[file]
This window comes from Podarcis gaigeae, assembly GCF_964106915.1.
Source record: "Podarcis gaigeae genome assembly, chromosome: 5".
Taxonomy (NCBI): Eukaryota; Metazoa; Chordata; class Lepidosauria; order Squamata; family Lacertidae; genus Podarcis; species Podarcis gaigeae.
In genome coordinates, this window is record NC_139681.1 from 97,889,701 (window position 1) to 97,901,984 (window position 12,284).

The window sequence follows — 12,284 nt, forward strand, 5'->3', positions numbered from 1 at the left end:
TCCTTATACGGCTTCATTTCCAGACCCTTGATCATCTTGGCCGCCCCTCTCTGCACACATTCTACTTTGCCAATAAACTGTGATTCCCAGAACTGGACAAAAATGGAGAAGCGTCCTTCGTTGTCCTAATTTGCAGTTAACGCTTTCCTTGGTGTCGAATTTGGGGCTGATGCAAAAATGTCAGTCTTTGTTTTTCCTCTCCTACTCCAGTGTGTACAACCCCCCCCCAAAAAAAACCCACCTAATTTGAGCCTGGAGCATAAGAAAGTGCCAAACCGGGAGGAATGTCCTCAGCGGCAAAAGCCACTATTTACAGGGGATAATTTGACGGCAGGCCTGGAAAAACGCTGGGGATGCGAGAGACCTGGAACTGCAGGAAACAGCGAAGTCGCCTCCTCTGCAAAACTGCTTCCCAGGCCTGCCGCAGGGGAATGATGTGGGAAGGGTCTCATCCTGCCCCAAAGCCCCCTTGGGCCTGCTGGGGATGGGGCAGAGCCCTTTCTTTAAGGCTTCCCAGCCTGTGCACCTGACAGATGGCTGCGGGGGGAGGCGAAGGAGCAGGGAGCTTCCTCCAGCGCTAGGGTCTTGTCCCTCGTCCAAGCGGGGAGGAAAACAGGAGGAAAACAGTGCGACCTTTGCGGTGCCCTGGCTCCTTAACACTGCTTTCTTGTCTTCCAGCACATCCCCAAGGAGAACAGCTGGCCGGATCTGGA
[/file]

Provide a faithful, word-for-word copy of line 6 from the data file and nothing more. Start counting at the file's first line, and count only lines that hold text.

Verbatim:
TCCTTATACGGCTTCATTTCCAGACCCTTGATCATCTTGGCCGCCCCTCTCTGCACACATTCTACTTTGCCAATAAACTGTGATTCCCAGAACTGGACAAAAATGGAGAAGCGTCCTTCGTTGTCCTAATTTGCAGTTAACGCTTTCCTTGGTGTCGAATTTGGGGCTGATGCAAAAATGTCAGTCTTTGTTTTTCCTCTCCTACTCCAGTGTGTACAACCCCCCCCCAAAAAAAACCCACCTAATTTGAGCCTGGAGCATAAGAAAGTGCCAAACCGGGAGGAATGTCCTCAGCGGCAAAAGCCACTATTTACAGGGGATAATTTGACGGCAGGCCTGGAAAAACGCTGGGGATGCGAGAGACCTGGAACTGCAGGAAACAGCGAAGTCGCCTCCTCTGCAAAACTGCTTCCCAGGCCTGCCGCAGGGGAATGATGTGGGAAGGGTCTCATCCTGCCCCAAAGCCCCCTTGGGCCTGCTGGGGATGGGGCAGAGCCCTTTCTTTAAGGCTTCCCAGCCTGTGCACCTGACAGATGGCTGCGGGGGGAGGCGAAGGAGCAGGGAGCTTCCTCCAGCGCTAGGGTCTTGTCCCTCGTCCAAGCGGGGAGGAAAACAGGAGGAAAACAGTGCGACCTTTGCGGTGCCCTGGCTCCTTAACACTGCTTTCTTGTCTTCCAGCACATCCCCAAGGAGAACAGCTGGCCGGATCTGGA